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The Jury System Works

June 30, 1985

When I read "Liability Insurers Are Fleeing Field in Wake of Big Damage Awards" (June 17), I was disheartened.

It appeared as if the reporter had spoken only with insurance industry special interests.

The civil justice system is not "running amok." Awards are rendered by juries, which are composed of ordinary citizens who represent the community.

The jury is the people and the people--not the judge, not the plaintiff's lawyer and not the insurance companies--render the verdict.

Awards are based on proven facts presented in public before fair-minded people. A plaintiff has difficult burdens in proving both the liability and damage aspects of the case, and juries make plaintiffs meet those burdens. If the plaintiff cannot meet the burdens, the plaintiff loses.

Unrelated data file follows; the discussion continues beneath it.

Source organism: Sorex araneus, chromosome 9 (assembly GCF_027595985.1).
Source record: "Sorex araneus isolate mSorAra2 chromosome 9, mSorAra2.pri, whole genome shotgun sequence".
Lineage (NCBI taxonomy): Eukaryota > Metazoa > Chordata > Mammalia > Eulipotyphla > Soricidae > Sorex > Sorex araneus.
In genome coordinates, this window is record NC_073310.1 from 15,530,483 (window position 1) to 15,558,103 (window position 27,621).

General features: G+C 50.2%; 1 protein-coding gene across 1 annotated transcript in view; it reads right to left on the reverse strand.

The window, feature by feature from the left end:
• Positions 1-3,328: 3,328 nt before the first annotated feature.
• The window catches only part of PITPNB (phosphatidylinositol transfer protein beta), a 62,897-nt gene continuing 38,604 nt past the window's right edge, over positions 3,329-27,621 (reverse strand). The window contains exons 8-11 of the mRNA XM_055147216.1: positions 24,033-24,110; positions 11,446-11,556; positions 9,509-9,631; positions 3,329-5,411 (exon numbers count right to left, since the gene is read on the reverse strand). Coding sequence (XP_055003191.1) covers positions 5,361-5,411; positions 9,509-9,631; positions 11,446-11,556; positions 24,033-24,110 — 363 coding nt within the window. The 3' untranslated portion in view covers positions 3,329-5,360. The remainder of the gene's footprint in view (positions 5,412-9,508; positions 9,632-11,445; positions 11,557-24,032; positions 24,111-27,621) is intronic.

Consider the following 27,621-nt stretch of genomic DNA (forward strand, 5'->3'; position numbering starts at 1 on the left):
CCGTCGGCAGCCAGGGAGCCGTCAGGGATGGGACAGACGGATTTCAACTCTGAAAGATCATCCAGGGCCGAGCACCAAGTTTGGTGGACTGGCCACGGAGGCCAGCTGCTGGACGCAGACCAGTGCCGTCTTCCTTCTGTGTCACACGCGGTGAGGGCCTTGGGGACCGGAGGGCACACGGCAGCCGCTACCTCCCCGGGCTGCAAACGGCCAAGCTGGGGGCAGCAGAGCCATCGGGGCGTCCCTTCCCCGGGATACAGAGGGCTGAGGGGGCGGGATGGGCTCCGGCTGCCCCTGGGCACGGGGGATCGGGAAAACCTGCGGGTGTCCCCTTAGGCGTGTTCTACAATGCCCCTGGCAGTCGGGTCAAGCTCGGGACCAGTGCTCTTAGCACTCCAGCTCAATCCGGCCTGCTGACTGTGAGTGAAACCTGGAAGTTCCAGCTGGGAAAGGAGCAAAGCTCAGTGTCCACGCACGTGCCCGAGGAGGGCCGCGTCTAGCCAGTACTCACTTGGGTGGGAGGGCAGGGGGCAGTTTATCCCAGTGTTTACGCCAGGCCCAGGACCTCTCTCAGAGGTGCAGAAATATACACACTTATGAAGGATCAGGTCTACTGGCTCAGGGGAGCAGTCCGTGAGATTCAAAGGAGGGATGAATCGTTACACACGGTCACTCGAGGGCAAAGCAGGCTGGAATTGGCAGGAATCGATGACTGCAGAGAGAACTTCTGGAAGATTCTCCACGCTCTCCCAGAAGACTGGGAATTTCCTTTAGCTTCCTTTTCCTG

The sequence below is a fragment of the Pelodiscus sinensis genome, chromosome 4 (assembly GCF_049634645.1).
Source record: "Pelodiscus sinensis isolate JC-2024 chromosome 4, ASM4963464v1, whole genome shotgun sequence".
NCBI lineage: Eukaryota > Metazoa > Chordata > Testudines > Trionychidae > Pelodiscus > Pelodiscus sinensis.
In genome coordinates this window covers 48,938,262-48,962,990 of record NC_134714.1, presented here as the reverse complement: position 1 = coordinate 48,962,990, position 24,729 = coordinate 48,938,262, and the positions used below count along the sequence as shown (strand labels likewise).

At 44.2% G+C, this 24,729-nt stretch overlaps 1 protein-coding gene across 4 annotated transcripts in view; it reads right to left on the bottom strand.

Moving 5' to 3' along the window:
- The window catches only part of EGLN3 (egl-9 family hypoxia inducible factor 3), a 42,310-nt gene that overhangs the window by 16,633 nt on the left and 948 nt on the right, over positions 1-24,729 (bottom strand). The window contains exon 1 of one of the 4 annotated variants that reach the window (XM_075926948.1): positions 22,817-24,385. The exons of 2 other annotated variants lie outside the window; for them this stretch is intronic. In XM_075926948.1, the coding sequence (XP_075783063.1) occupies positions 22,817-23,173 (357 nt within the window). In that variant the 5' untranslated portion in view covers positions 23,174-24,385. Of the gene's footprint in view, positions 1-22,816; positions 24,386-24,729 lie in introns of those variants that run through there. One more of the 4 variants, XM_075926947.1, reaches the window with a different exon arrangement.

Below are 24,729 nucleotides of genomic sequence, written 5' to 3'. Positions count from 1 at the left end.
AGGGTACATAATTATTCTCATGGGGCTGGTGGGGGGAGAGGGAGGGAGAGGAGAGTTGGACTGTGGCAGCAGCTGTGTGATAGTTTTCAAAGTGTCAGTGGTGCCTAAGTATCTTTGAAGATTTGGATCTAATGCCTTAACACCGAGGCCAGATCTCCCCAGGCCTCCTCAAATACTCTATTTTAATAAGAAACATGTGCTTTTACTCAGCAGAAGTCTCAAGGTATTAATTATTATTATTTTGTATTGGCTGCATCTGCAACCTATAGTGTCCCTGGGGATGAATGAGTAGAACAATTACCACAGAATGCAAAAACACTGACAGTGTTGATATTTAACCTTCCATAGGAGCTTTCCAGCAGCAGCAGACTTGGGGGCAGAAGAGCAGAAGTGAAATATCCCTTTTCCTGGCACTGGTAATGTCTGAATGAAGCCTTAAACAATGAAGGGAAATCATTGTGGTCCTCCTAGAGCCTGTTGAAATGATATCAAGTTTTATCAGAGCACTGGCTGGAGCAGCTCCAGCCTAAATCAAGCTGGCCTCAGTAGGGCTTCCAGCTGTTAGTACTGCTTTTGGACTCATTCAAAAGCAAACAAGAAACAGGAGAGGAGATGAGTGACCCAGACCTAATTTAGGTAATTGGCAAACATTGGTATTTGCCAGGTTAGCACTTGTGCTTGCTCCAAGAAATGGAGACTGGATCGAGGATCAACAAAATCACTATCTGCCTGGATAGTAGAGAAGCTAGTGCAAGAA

You never hear about plaintiffs who lose because they are generally injured and poor.

You do hear about defendants who lose because the insurance industry pays the bill, and they have the power to sway public opinion.

An example of misinformation is the article's reference to punitive damages. They are awarded when the jury finds that the defendant acted with malice or intent.

It is against the law to insure against an award of punitive damages. The defendant--and the defendant only--pays for his malicious acts.

Our jury system is a bastion against tyranny. It is the best device known to free men to render justice and keep our society in the hands of the people.

The system is not perfect, but consider the alternative.

DANIEL P. POWELL

Los Angeles

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